Friday was a surprising day for residents and holidaymakers on the small Mediterranean island of Corsica. At breakfast time the wind swung around to the east-southeast and the temperature shot up by 9 degrees Celsius. At the same time, the wind strength picked up and visibility dropped.
This turned out to be a hot, dusty, windy day, the result of a sirocco from North Africa. These are irregular wind events, although this year Tunisia has experienced quite a few. In fact Tunis, the country’s capital, hit 40C on Monday, 11C above normal but not a record.
Usually, such a wind would become cooler and more humid by the time it reached Corsica from the African coast. On Friday it stayed dry and dusty with a relative humidity of 12 percent. Compare that with Thursday at 26C and 40 percent. It is the relative humidity that determines whether we, as warm-blooded beings, can bear the heat.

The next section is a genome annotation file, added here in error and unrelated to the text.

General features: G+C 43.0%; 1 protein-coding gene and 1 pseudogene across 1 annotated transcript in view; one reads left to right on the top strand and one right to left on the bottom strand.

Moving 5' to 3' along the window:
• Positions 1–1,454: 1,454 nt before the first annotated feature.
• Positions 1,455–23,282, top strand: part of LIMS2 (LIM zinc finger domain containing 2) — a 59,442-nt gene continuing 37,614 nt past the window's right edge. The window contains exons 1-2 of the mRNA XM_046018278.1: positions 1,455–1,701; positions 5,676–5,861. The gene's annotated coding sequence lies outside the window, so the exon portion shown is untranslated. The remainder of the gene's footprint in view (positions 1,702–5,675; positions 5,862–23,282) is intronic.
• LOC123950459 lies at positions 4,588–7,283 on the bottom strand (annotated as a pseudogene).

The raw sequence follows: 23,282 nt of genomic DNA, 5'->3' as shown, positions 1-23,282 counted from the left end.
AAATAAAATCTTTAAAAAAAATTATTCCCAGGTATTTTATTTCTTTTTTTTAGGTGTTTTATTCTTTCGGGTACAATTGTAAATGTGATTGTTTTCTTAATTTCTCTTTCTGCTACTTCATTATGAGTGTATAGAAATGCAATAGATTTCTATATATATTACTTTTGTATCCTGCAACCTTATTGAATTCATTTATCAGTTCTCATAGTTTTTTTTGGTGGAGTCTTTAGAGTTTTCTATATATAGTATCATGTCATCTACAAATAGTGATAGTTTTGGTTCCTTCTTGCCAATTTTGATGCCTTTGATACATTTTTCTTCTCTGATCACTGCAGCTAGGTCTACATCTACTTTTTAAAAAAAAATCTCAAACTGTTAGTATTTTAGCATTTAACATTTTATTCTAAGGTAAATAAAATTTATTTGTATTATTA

In contrast, Corsica’s capital, Ajaccio, did make a new record. A measurement of 40.1C. This beats the standing June record by 1.6 degrees and is only shy of the all-time record of 40.3C set in July 1983.
Qataris have survived 47C again this month with humidity readings below 1 percent. Indians and Pakistanis have endured 50C but with similarly low relative humidity. Anything much more than that becomes unbearable as humans cannot cool down by the normal method of perspiration.
Luckily for those on Corsica, it was record-breakingly hot for only one day, although the combination of high temperatures and winds gusting to at least 65 kilometres per hour caused schools to close.
Saturday returned to normal, temperature-wise at 25C, but even with the breeze in the southwest, the Saharan dust remained in the air.